Despite the unwavering dedication of Atticus Finch in “To Kill a Mockingbird”, the absence of evidence, and a moving courtroom speech, Tom Robinson is convicted of a crime that he did not commit. This jury ruling causes both those who advocated Robinson’s conviction and those who were convinced of his innocence to question their notions of justice and fairness. As if a false conviction was not enough, Tom is eventually killed, and the sense of justice and fairness seem to be completely violated. Write an argumentative essay on “To Kill a Mockingbird” in which you establish what Lee is trying to convey regarding these two concepts that are so important to civil society. Questions that you might want to consider include: If justice and fairness are so elusive, how can Atticus and Scout continue to believe in them?, and Are justice and fairness conflicting concepts in “To Kill a Mockingbird”?

Thesis Statement / Essay Topic #2: The Various Forms of Discrimination in To Kill a Mockingbird

The most obvious form of discrimination in To Kill a Mockingbird is racism; however, there are other types of prejudice and discrimination that typify relationships among the novel’s characters. Scout, for example, is ridiculed in “To Kill a Mockingbird” because she is a tomboy. Boo Radley is ostracized despite the fact that hardly anyone knows him. Reverse racism is also present in the novel, as evidenced by the threats against Atticus Finch and his family as he defends Tom Robinson. Take one or more of the forms of discrimination in To Kill a Mockingbird and write an analytic essay in which you explain the forms and, if applicable, compare and contrast the types of discrimination. You should argue whether the lessons about discrimination that Scout learns are applicable to all types of prejudice, or whether they apply to racism alone.

Thesis Statement / Essay Topic #3: The Moral Development of Scout and Jem in “To Kill a Mockingbird”

Scout and her brother Jem are both children of the morally passionate lawyer, Atticus Finch, and both are exposed to the same experiences that shape their sense of right and wrong. Yet Scout and Jem come to dramatically different conclusions about good and evil and the essential nature of humankind. Write an expository essay on “To Kill a Mockingbird” in which you develop an understanding of how Scout and Jem arrive at such disparate concepts of the world. Be sure to consider not only the final worldview at which each arrives, but to look at the novel as a whole and identify how their belief systems develop. Include relevant quotations that demonstrate how, despite their shared experiences, Scout and Jem begin to part ways, philosophically speaking, early in the novel.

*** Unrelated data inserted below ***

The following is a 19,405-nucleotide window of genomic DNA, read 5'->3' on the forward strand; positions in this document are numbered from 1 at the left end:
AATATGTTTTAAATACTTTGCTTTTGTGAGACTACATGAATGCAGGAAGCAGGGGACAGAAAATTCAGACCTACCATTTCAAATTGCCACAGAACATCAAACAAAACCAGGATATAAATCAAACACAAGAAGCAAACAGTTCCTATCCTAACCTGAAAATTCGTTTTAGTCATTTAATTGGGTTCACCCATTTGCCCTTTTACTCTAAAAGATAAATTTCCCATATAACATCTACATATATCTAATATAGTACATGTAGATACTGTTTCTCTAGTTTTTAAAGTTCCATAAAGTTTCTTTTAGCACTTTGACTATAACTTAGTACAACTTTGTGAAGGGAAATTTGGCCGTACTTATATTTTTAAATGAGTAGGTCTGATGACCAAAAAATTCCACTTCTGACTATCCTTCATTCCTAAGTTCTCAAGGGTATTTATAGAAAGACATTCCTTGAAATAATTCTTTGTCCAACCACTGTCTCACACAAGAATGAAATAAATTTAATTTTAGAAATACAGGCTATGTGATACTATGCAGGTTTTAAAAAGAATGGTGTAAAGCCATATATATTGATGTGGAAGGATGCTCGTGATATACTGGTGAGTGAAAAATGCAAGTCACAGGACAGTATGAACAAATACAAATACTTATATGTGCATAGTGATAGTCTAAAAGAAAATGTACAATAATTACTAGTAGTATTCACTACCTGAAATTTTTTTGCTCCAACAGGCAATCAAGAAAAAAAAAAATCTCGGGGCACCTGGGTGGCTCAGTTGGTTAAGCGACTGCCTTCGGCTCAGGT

Thesis Statement / Essay Topic #4 The Role of Place in To Kill a Mockingbird

The town of Maycomb is described in great detail in “To Kill a Mockingbird”, so much so that the reader gets the sense that Maycomb is more than a setting; it takes on the weight and importance of a character. Write an expository or persuasive essay on “To Kill a Mockingbird” in which you describe Maycomb and explain its significance with respect to the events and meaning of the novel. Be sure to dig beneath the surface: it’s easy to say that Maycomb is a Southern town and that certain social dynamics—such as racism—shape the characters and their circumstances, but there are also more subtle characteristics about the town that exert influence over the novel’s outcome. Finally, consider whether Maycomb is changed by the conclusion. It shapes people and events, but it is also shaped by its inhabitants and their actions.

Thesis Statement/Essay Topic #5: Character Analysis of Atticus Finch

One of the most inspiring characters in 20th century American literature is Atticus Finch. A morally upright lawyer, a committed and loving father, and an overall good citizen, Finch is regarded highly by most citizens with a sense of justice. Write an essay in which you analyze Atticus Finch’s character. You may wish to focus the content of your essay by selecting a single quote or passage (consider a portion of the courtroom speech, for instance) and explaining how it reflects Finch’s character strengths. Address whether Finch has any flaws, and explain how he conveys his beliefs to his children and his community.

* For an outstanding essay/article analyzing the character of Atticus Finch,click here *